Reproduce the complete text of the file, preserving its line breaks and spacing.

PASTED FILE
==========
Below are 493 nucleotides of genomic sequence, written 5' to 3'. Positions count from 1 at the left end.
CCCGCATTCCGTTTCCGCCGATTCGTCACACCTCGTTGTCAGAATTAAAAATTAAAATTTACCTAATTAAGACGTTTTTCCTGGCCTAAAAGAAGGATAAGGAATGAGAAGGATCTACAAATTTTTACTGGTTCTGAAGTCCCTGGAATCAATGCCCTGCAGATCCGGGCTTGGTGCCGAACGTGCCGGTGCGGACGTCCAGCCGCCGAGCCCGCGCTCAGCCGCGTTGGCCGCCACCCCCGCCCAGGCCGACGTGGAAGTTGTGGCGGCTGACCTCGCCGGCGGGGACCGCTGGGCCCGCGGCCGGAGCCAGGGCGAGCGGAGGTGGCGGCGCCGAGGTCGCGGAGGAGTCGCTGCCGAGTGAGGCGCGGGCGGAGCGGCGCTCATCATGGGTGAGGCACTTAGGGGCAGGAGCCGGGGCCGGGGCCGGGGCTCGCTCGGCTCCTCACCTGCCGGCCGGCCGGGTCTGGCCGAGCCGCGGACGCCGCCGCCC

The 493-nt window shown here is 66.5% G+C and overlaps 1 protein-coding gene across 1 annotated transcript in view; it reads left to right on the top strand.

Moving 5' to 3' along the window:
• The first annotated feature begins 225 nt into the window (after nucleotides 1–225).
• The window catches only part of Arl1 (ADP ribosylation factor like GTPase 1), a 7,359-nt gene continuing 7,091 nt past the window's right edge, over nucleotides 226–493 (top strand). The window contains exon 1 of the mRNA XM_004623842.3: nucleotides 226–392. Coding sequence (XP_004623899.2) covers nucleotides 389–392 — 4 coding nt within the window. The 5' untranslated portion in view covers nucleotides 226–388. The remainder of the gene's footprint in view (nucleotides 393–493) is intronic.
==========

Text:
Below are 493 nucleotides of genomic sequence, written 5' to 3'. Positions count from 1 at the left end.
CCCGCATTCCGTTTCCGCCGATTCGTCACACCTCGTTGTCAGAATTAAAAATTAAAATTTACCTAATTAAGACGTTTTTCCTGGCCTAAAAGAAGGATAAGGAATGAGAAGGATCTACAAATTTTTACTGGTTCTGAAGTCCCTGGAATCAATGCCCTGCAGATCCGGGCTTGGTGCCGAACGTGCCGGTGCGGACGTCCAGCCGCCGAGCCCGCGCTCAGCCGCGTTGGCCGCCACCCCCGCCCAGGCCGACGTGGAAGTTGTGGCGGCTGACCTCGCCGGCGGGGACCGCTGGGCCCGCGGCCGGAGCCAGGGCGAGCGGAGGTGGCGGCGCCGAGGTCGCGGAGGAGTCGCTGCCGAGTGAGGCGCGGGCGGAGCGGCGCTCATCATGGGTGAGGCACTTAGGGGCAGGAGCCGGGGCCGGGGCCGGGGCTCGCTCGGCTCCTCACCTGCCGGCCGGCCGGGTCTGGCCGAGCCGCGGACGCCGCCGCCC

The 493-nt window shown here is 66.5% G+C and overlaps 1 protein-coding gene across 1 annotated transcript in view; it reads left to right on the top strand.

Moving 5' to 3' along the window:
• The first annotated feature begins 225 nt into the window (after nucleotides 1–225).
• The window catches only part of Arl1 (ADP ribosylation factor like GTPase 1), a 7,359-nt gene continuing 7,091 nt past the window's right edge, over nucleotides 226–493 (top strand). The window contains exon 1 of the mRNA XM_004623842.3: nucleotides 226–392. Coding sequence (XP_004623899.2) covers nucleotides 389–392 — 4 coding nt within the window. The 5' untranslated portion in view covers nucleotides 226–388. The remainder of the gene's footprint in view (nucleotides 393–493) is intronic.